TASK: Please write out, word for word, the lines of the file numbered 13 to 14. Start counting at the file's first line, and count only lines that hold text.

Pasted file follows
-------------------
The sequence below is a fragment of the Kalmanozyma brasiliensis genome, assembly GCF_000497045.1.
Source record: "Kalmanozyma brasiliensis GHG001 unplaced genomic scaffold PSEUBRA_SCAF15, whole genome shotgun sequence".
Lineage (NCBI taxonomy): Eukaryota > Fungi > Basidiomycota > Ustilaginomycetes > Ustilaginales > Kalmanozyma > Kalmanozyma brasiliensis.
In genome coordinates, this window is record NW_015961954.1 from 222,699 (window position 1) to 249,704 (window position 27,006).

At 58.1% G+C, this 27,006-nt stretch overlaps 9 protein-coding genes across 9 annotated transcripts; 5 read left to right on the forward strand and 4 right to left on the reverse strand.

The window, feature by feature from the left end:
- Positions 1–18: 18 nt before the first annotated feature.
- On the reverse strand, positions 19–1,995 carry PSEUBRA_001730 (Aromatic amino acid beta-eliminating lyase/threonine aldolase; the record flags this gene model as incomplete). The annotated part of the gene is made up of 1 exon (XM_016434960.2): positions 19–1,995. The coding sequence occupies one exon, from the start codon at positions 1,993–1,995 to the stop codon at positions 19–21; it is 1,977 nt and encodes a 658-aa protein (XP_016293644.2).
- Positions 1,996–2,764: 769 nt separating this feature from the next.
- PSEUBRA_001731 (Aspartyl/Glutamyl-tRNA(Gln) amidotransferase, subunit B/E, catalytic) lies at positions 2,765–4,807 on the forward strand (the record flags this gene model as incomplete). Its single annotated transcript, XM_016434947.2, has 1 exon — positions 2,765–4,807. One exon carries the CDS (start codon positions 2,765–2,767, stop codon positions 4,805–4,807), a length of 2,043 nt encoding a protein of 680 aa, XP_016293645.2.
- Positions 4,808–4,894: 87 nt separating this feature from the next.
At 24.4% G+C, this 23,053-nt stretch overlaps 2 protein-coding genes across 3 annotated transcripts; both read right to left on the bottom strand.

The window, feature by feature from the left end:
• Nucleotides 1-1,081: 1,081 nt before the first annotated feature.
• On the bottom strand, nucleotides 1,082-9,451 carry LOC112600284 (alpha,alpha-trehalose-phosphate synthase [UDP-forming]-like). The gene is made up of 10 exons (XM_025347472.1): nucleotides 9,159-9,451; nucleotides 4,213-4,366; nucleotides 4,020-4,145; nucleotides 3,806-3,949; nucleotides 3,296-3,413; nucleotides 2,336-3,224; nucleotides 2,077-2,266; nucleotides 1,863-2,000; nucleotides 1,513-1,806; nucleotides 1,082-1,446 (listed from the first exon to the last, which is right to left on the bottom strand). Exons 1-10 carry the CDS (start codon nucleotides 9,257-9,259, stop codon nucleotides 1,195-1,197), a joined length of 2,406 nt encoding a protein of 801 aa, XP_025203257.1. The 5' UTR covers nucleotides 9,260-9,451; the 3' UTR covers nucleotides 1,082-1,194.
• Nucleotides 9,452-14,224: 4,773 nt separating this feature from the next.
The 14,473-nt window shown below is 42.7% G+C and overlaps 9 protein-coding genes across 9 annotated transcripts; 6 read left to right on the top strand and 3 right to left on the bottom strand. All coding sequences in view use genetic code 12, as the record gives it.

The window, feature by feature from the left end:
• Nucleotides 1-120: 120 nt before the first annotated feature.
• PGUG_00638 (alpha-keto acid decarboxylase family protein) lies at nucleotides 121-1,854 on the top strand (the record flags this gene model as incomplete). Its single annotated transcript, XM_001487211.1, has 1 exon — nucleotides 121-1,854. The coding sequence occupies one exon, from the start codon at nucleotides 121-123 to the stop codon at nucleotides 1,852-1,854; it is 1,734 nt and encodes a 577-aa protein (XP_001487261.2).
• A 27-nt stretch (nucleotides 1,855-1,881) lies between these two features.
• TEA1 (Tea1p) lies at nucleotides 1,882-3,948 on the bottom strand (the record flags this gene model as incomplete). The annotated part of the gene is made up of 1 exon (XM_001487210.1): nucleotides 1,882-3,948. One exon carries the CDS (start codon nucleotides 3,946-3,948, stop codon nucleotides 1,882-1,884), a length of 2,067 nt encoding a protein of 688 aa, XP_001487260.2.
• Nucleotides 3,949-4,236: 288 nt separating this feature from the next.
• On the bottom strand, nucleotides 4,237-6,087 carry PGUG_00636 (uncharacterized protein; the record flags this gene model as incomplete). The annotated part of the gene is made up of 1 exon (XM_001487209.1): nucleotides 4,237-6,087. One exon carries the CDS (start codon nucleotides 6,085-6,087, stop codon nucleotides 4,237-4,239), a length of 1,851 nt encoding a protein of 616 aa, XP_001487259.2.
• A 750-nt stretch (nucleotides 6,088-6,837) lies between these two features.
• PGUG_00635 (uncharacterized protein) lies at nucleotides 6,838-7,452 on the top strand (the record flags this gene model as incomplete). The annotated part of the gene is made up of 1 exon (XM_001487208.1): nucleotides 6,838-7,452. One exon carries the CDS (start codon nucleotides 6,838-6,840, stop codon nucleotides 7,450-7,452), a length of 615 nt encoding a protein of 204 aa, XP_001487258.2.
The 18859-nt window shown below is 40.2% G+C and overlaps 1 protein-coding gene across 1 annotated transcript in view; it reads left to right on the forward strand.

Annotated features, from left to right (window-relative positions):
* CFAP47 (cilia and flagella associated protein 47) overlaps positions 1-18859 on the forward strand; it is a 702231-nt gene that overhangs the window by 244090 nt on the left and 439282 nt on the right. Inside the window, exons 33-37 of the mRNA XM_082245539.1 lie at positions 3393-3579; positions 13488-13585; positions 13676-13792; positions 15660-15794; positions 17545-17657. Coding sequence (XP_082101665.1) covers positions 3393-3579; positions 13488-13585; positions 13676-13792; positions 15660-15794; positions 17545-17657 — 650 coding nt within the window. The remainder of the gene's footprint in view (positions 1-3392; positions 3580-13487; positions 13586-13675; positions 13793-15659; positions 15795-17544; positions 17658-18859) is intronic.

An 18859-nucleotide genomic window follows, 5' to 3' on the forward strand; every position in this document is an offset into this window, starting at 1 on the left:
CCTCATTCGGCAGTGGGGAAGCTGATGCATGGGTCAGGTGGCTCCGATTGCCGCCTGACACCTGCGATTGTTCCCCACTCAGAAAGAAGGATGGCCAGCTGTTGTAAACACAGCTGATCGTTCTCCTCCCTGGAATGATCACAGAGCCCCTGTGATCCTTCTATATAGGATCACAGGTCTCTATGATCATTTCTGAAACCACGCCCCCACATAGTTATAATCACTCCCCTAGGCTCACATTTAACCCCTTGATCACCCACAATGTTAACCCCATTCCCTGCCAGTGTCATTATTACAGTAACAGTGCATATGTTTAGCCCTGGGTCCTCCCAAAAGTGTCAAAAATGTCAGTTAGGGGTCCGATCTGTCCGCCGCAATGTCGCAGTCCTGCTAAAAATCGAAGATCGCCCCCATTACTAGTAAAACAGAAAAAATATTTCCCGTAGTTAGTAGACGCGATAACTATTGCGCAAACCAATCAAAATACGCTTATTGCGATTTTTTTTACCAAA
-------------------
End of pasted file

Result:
The window, feature by feature from the left end:
• Nucleotides 1-1,081: 1,081 nt before the first annotated feature.